We have, Without doubt, sent down the message: and we will assuredly guard it (from corruption) (Qur'an 15:9)
The promise made by Allah (SWT) in Qur'an 15:9 is obviously fulfilled in the undisputed purity of the Qur'anic text throughout the fourteen centuries since its revelation. However, what is often forgotten by many Muslims is that the divine promise also includes, by necessity, the Sunnah of the Prophet (PBUH), because the Sunnah is the practical example of the implementation of the Qur'anic guidance, the wisdom taught to the Prophet (PBUH) along with the scripture, and neither the Qur'an nor the Sunnah can be understood correctly without the other.
Allah (SWT) preserved the Sunnah by enabling the companions and those after them to memorize, write down and pass on the statements of the Prophet (PBUH), and the descriptions of his way, as well as to continue the blessings of practicing the Sunnah.
Later, as the purity of the knowledge of the Sunnah became threatened, Allah (SWT) caused the Muslim Ummah to produce individuals with exceptional memory skills and analytical expertise, who travelled tirelessly to collect thousands of narrations and distinguish the true words of prophetic wisdom from those corrupted by weak memories, from forgeries by unscrupulous liars, and from the statements of the large number of Ulama (scholars), the companions and those who followed their way. All of this was achieved through precise attention to the words narrated, and detailed familiarity with the biographies of the thousands of reporters of hadith.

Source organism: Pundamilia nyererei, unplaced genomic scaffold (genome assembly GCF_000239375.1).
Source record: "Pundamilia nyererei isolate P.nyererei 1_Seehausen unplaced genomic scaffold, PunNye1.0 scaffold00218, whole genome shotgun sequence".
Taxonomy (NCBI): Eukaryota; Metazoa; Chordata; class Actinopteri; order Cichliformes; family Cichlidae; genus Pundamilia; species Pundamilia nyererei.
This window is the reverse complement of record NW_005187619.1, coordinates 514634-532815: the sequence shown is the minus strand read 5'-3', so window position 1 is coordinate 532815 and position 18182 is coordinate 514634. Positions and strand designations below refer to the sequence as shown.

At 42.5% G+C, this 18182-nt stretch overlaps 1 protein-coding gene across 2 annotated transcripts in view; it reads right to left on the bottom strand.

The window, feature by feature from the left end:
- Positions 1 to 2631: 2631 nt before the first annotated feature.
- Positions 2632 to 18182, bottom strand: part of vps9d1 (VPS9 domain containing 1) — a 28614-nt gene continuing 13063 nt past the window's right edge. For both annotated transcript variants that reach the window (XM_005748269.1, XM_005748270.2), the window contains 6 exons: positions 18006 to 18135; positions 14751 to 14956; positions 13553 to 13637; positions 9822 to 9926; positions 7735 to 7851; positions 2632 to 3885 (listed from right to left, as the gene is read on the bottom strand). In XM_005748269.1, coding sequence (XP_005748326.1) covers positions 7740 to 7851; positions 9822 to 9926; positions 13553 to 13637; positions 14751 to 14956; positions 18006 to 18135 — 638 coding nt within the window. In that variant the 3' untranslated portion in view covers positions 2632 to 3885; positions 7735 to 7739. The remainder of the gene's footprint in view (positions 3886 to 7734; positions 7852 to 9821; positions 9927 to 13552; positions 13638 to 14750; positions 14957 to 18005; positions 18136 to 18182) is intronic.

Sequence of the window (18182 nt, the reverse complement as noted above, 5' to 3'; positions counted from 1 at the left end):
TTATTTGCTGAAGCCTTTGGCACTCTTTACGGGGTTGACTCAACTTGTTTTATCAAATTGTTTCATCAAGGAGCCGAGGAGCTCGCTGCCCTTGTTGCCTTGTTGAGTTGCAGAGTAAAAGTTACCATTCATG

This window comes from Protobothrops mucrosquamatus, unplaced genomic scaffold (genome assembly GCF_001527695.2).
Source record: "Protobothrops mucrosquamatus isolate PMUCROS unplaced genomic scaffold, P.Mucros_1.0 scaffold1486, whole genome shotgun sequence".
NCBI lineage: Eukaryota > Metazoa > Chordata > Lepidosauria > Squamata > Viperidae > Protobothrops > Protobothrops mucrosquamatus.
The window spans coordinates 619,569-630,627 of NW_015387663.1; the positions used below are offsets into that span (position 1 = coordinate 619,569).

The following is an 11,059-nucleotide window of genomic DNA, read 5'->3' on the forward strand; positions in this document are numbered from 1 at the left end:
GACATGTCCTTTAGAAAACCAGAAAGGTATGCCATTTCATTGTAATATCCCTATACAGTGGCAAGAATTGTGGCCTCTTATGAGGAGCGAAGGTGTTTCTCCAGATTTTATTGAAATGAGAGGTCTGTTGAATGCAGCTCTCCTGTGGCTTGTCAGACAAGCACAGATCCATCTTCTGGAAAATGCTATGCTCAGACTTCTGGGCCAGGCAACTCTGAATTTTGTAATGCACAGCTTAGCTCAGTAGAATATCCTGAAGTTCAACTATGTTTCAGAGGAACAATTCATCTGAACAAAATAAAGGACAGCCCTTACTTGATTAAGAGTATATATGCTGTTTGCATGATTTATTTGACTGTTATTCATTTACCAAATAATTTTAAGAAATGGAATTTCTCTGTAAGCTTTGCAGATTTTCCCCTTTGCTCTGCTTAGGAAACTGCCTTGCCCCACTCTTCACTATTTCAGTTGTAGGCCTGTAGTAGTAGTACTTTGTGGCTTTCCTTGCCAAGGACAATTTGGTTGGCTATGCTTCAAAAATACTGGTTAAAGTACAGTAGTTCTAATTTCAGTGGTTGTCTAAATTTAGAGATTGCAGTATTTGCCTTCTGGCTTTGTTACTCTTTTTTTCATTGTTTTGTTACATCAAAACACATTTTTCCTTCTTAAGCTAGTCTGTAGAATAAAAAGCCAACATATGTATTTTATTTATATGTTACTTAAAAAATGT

The methodology of the expert scholars of hadith in assessing the narrations and sorting out the genuine from the mistaken and fabricated, for ms the subject matter of the science of hadith. In this article a brief discussion is given of the terminology and classifications of hadith.
Components of Hadith
A hadith is composed of three parts (see the figure [below]):
Matn (text), isnad (chain of reporters), and taraf (the part, or the beginning sentence, of the text which refers to the sayings, actions or characteristics of the Prophet (PBUH), or his concurrence with others action). The authenticity of the hadith depends on the reliability of its reporters, and the linkage among them.
Classifications of Hadith
A number of classifications of hadith have been made. Five of these classifications are shown in the figure [below], and are briefly described subsequently.
- According to the reference to a particular authority
Four types of hadith can be identified.
- Qudsi - Divine; a revelation from Allah (SWT); relayed with the words of the Prophet (PBUH).
- Marfu - elevated; a narration from the Prophet (PBUH), e.g. I heard the Prophet (PBUH) saying ...
- Mauquf- stopped: a narration from a companion only, e.g., we were commanded to ...
- Maqtu' - severed: a narration from a successor.
- According to the links of Isnad - interrupted or uninterrupted
Six categories can be identified.
- Musnad - supported: a hadith which is reported by a traditionalist, based on what he learned from his teacher at a time of life suitable for learning; similarly - in turn - for each teacher until the isnad reaches a well known companion, who in turn, reports from the Prophet (PBUH).